The future of sporting events in the first half of 2020 is in some considerable doubt. Cancellations and postponements are rife and, with uncertainty over the spread of Coronavirus, few experts are confident as to when they will return.
Cricket’s governing body the ICC are, however, insistent that the T20 World Cup will go ahead later this year. Across the globe, sports fans are starved of action and this year’s tournament will, therefore, carry even more significance.
History and Format
T20 cricket made its professional bow in England in 2003 and it’s fair to say that it’s been a huge success. International matches were relatively slow to follow but the shortest form of the game has helped to attract a whole new audience to cricket.
The very first T20 Cricket World Cup was held in South Africa in 2007 and it was won by India who beat Pakistan in the final. As we go into 2020, West Indies are the defending champions and they are also the most successful team in the competition with two titles. There have been six editions of the T20 World Cup to date and, along with India, Sri Lanka, Pakistan and England have all won it once.
This year’s tournament will work in two stages: in the first round, there will be two groups of four and within those sections, each team will play each other once. The top two sides will then progress to the Super 12s where they will be joined by the seeded nations – West Indies, Australia, India, England, Pakistan, New Zealand, South Africa and Afghanistan.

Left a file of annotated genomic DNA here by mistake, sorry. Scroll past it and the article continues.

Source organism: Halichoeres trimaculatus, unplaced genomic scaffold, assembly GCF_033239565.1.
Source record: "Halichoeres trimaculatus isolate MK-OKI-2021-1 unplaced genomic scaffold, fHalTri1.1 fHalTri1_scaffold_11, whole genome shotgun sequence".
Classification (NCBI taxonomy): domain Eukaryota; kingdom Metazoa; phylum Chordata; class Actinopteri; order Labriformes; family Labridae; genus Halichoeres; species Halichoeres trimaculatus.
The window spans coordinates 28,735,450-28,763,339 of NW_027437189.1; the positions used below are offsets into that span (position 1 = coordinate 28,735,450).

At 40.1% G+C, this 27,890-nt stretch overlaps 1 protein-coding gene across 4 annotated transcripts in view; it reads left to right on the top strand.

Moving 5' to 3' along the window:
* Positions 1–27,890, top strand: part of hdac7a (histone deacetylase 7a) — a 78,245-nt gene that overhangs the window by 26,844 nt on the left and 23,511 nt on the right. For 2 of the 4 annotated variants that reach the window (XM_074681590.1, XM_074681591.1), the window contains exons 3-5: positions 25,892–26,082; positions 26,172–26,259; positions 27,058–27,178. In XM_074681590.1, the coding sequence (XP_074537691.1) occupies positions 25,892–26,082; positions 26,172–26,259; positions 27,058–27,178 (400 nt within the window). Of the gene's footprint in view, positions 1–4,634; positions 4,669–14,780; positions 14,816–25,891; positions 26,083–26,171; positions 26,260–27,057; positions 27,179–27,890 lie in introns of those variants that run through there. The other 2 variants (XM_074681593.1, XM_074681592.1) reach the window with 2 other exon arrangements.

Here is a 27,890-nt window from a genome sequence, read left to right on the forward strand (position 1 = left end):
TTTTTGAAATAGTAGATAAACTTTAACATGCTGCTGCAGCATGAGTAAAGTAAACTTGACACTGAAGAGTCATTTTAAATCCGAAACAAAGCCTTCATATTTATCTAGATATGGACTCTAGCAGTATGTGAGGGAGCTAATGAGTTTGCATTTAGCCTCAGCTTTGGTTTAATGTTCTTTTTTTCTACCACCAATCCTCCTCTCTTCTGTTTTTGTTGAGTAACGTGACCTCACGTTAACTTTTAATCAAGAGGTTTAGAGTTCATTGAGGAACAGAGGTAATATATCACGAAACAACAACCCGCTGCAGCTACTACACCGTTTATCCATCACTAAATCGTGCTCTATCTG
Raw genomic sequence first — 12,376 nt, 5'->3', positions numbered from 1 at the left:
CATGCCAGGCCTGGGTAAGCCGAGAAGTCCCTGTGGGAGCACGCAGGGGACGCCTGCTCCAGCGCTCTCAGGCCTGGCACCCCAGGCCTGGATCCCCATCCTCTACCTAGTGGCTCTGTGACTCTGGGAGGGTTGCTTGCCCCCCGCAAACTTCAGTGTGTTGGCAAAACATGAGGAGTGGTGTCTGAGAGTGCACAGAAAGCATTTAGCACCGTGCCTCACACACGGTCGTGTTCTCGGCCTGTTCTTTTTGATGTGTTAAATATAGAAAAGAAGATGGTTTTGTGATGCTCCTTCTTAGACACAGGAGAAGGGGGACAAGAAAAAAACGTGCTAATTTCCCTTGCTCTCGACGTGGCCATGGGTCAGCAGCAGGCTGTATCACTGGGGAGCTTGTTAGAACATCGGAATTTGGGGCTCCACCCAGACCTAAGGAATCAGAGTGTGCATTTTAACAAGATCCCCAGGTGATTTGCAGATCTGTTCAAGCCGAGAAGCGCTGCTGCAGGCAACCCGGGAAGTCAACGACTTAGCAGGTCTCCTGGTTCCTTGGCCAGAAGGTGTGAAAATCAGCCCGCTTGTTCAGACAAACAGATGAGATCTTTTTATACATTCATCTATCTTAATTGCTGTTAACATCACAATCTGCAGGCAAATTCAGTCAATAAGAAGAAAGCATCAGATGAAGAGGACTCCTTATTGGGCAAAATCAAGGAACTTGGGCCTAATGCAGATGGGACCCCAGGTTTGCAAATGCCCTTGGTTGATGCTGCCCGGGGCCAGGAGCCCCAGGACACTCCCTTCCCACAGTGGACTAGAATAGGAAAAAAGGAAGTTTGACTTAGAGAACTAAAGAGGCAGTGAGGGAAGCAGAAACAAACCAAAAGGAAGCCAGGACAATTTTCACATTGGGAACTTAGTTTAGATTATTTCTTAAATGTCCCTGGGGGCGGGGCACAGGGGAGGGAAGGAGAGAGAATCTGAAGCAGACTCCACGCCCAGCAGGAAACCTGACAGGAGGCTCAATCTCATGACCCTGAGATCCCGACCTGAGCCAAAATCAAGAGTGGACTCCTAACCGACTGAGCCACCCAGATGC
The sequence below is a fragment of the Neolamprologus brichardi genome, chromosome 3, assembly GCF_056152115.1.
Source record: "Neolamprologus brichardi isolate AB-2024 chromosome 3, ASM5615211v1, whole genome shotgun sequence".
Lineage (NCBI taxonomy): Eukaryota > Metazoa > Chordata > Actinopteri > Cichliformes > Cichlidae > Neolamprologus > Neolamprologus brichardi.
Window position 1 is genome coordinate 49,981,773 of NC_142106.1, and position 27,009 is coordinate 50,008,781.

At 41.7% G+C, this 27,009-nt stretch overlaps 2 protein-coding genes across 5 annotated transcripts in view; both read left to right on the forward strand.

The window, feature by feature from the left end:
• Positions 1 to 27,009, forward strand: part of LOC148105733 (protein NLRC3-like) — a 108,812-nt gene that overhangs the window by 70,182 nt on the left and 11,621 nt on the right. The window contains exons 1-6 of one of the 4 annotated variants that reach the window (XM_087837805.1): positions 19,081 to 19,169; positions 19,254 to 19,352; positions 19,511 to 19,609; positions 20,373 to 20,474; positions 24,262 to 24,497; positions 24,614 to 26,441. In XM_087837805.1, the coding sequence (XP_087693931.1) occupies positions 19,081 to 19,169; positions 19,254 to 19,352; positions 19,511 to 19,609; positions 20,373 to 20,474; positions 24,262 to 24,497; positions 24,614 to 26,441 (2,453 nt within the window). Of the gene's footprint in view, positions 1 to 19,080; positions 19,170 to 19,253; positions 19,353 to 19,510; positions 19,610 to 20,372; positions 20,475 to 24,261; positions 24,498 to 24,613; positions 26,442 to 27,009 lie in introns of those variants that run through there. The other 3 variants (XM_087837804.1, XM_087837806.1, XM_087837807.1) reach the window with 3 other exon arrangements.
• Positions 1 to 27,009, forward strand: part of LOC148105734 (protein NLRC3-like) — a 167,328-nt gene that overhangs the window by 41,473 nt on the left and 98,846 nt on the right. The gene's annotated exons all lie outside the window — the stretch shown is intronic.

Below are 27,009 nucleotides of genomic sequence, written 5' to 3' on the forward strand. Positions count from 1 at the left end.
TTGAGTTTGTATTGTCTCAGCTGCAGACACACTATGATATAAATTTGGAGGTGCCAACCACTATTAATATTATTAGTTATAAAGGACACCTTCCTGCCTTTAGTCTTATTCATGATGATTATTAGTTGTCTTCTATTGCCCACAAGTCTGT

Two further groups will then be established and the top two sides in each section will then progress to the knockout stage which features a semi-final stage and a final.
In the Frame
It’s surprising that, while Australia are the most successful country in the 50 over game, they have yet to win a T20 world title. With the benefit of home advantage in 2020, the Aussies are favourites to claim the trophy as far as the bookmakers are concerned.
India were the first country to win the T20 World Cup and they are second favourites to add to that solitary crown, won back in 2007. When we take a look at the cricket betting markets from bet365, Virat Kohli’s India are quoted at odds of 7/2. Reigning 50 over champions England are close behind at 9/2 and then we move out to New Zealand at 7/1.
If we include reigning champions the West Indies, we suspect that five teams are in with a genuine chance of claiming the 2020 World Cup. The short form remains unpredictable so picking a winner is a tough decision but it could all come down to the old rivalry between England and Australia.
India don’t tend to travel well, even in the T20 format, so those old Ashes rivals will be confident of meeting each other in a final which would provide a thrilling climax to a difficult sporting year.